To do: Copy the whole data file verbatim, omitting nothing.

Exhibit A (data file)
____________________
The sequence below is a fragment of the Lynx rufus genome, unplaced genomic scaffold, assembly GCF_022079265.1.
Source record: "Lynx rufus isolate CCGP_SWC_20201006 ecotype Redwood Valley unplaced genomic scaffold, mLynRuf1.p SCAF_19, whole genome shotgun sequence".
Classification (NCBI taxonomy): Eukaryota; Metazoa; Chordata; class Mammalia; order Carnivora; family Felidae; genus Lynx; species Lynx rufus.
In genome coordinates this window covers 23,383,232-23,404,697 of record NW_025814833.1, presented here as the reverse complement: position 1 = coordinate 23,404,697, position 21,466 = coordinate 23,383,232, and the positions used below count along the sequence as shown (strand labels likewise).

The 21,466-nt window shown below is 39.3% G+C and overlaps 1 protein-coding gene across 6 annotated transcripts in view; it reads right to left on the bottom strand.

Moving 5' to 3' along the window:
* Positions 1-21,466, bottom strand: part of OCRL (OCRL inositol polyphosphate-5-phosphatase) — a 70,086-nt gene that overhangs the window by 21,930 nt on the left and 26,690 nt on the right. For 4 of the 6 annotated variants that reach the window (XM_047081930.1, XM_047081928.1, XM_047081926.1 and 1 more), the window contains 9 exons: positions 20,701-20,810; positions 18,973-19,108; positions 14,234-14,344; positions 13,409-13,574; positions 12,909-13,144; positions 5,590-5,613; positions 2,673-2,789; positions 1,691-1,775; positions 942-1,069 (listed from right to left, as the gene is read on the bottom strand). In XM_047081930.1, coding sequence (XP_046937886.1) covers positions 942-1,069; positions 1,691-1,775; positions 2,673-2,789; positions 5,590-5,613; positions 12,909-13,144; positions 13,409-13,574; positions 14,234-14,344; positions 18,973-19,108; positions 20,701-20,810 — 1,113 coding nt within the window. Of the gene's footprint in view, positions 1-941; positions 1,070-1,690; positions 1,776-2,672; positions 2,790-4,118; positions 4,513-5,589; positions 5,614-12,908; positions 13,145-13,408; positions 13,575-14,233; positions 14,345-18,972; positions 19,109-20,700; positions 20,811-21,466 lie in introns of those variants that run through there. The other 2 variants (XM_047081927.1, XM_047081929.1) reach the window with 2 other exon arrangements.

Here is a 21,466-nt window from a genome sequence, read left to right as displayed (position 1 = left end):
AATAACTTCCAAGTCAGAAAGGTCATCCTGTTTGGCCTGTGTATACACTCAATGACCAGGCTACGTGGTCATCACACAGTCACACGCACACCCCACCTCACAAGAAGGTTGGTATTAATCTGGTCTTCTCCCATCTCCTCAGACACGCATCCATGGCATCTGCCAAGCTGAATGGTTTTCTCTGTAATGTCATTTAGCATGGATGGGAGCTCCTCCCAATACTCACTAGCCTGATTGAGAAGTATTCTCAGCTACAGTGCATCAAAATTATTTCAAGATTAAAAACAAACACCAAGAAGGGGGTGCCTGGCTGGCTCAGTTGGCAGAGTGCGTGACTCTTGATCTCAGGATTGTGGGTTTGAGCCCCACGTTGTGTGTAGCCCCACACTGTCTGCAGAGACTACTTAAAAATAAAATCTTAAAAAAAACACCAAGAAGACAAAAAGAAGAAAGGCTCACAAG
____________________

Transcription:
The sequence below is a fragment of the Lynx rufus genome, unplaced genomic scaffold, assembly GCF_022079265.1.
Source record: "Lynx rufus isolate CCGP_SWC_20201006 ecotype Redwood Valley unplaced genomic scaffold, mLynRuf1.p SCAF_19, whole genome shotgun sequence".
Classification (NCBI taxonomy): Eukaryota; Metazoa; Chordata; class Mammalia; order Carnivora; family Felidae; genus Lynx; species Lynx rufus.
In genome coordinates this window covers 23,383,232-23,404,697 of record NW_025814833.1, presented here as the reverse complement: position 1 = coordinate 23,404,697, position 21,466 = coordinate 23,383,232, and the positions used below count along the sequence as shown (strand labels likewise).

The 21,466-nt window shown below is 39.3% G+C and overlaps 1 protein-coding gene across 6 annotated transcripts in view; it reads right to left on the bottom strand.

Moving 5' to 3' along the window:
* Positions 1-21,466, bottom strand: part of OCRL (OCRL inositol polyphosphate-5-phosphatase) — a 70,086-nt gene that overhangs the window by 21,930 nt on the left and 26,690 nt on the right. For 4 of the 6 annotated variants that reach the window (XM_047081930.1, XM_047081928.1, XM_047081926.1 and 1 more), the window contains 9 exons: positions 20,701-20,810; positions 18,973-19,108; positions 14,234-14,344; positions 13,409-13,574; positions 12,909-13,144; positions 5,590-5,613; positions 2,673-2,789; positions 1,691-1,775; positions 942-1,069 (listed from right to left, as the gene is read on the bottom strand). In XM_047081930.1, coding sequence (XP_046937886.1) covers positions 942-1,069; positions 1,691-1,775; positions 2,673-2,789; positions 5,590-5,613; positions 12,909-13,144; positions 13,409-13,574; positions 14,234-14,344; positions 18,973-19,108; positions 20,701-20,810 — 1,113 coding nt within the window. Of the gene's footprint in view, positions 1-941; positions 1,070-1,690; positions 1,776-2,672; positions 2,790-4,118; positions 4,513-5,589; positions 5,614-12,908; positions 13,145-13,408; positions 13,575-14,233; positions 14,345-18,972; positions 19,109-20,700; positions 20,811-21,466 lie in introns of those variants that run through there. The other 2 variants (XM_047081927.1, XM_047081929.1) reach the window with 2 other exon arrangements.

Here is a 21,466-nt window from a genome sequence, read left to right as displayed (position 1 = left end):
AATAACTTCCAAGTCAGAAAGGTCATCCTGTTTGGCCTGTGTATACACTCAATGACCAGGCTACGTGGTCATCACACAGTCACACGCACACCCCACCTCACAAGAAGGTTGGTATTAATCTGGTCTTCTCCCATCTCCTCAGACACGCATCCATGGCATCTGCCAAGCTGAATGGTTTTCTCTGTAATGTCATTTAGCATGGATGGGAGCTCCTCCCAATACTCACTAGCCTGATTGAGAAGTATTCTCAGCTACAGTGCATCAAAATTATTTCAAGATTAAAAACAAACACCAAGAAGGGGGTGCCTGGCTGGCTCAGTTGGCAGAGTGCGTGACTCTTGATCTCAGGATTGTGGGTTTGAGCCCCACGTTGTGTGTAGCCCCACACTGTCTGCAGAGACTACTTAAAAATAAAATCTTAAAAAAAACACCAAGAAGACAAAAAGAAGAAAGGCTCACAAG